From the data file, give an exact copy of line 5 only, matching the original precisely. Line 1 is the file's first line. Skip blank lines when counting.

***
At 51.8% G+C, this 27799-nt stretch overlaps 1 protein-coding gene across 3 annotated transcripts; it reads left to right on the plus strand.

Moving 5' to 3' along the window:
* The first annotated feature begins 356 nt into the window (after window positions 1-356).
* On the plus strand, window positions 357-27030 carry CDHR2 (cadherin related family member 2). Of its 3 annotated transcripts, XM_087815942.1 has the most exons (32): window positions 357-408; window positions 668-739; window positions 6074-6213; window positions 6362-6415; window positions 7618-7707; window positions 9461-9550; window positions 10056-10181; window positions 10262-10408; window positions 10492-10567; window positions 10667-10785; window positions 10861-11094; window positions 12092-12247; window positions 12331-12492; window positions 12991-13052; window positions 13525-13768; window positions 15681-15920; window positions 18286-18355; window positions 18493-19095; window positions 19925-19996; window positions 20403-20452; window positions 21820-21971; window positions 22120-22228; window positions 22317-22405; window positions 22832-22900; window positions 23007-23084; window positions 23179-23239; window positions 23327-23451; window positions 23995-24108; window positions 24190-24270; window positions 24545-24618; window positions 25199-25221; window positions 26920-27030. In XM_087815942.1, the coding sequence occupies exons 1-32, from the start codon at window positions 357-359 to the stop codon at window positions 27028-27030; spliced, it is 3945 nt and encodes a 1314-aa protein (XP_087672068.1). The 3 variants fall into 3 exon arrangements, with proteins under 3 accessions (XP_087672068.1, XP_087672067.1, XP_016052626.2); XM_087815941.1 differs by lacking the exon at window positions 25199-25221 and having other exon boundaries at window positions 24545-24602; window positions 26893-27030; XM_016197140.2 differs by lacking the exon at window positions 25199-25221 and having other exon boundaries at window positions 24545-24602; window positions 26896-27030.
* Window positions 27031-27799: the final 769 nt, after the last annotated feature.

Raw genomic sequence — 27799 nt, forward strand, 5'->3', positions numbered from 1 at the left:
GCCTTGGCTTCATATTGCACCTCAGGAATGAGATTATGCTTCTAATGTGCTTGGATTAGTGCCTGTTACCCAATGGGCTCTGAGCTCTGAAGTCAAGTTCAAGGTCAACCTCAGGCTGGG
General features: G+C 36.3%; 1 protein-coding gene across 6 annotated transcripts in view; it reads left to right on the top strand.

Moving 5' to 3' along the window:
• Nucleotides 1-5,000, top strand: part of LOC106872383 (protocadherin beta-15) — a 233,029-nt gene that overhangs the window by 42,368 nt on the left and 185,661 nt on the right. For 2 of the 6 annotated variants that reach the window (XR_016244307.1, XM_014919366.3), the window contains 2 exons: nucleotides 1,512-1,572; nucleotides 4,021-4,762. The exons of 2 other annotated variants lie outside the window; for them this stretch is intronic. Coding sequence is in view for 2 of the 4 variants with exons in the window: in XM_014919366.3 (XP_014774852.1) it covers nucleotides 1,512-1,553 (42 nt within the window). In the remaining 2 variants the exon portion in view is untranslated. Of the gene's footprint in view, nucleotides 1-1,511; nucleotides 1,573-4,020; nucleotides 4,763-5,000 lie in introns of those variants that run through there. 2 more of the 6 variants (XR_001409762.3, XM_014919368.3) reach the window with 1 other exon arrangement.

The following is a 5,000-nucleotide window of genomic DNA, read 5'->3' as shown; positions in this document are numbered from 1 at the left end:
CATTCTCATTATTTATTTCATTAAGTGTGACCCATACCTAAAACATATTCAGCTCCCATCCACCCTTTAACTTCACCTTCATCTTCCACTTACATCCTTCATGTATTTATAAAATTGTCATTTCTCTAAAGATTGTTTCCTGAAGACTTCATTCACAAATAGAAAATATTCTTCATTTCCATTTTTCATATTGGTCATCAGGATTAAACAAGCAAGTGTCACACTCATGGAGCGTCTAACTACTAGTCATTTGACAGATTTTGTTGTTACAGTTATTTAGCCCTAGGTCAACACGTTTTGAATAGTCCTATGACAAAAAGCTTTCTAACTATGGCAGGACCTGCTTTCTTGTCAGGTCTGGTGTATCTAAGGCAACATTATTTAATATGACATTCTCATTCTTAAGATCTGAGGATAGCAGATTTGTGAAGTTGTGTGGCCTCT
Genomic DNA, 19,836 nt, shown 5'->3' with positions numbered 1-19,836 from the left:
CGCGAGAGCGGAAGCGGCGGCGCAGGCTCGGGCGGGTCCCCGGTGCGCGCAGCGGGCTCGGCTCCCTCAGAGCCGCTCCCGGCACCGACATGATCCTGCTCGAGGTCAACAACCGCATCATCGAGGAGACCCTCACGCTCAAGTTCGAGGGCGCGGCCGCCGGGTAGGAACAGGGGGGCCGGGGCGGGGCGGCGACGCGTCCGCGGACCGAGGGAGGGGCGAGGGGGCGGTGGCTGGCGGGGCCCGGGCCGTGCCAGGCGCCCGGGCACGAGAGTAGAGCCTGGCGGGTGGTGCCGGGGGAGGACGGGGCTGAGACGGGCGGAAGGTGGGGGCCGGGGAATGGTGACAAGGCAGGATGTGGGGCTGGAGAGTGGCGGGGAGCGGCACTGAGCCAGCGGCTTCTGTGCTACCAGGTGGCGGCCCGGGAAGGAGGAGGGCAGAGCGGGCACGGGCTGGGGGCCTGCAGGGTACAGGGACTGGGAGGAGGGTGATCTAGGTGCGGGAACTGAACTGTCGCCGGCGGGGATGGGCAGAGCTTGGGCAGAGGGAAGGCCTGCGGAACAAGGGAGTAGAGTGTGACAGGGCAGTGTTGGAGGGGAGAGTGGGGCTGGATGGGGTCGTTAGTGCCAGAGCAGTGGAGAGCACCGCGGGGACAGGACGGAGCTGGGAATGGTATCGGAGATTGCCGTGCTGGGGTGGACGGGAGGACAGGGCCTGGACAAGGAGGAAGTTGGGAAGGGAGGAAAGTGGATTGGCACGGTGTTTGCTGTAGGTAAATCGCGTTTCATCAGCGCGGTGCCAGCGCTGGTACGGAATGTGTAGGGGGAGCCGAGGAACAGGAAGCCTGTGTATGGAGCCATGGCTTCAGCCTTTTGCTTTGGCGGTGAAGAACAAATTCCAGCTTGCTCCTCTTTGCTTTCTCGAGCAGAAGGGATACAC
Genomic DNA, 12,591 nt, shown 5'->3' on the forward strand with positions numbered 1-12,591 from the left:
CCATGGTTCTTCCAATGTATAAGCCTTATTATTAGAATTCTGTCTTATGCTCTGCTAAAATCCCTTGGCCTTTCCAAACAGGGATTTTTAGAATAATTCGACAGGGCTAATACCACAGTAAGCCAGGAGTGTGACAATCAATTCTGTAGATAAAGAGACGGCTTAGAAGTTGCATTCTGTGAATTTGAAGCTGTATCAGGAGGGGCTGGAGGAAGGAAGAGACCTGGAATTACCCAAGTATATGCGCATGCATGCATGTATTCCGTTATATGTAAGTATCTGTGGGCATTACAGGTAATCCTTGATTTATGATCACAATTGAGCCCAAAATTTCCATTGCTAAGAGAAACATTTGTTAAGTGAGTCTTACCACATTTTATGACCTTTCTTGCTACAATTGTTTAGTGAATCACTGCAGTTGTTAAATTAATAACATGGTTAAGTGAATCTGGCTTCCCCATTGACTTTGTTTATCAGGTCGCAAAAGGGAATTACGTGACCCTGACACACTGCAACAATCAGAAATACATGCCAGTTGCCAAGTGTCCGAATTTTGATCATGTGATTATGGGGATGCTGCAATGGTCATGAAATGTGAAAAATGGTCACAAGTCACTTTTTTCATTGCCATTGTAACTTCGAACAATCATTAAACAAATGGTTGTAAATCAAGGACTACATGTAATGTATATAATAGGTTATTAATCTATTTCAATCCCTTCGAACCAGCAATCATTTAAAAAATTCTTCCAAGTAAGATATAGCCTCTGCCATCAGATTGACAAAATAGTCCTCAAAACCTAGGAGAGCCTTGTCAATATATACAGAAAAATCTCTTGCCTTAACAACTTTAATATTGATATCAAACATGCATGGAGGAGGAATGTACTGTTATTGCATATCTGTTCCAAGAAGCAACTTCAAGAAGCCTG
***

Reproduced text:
* Window positions 27031-27799: the final 769 nt, after the last annotated feature.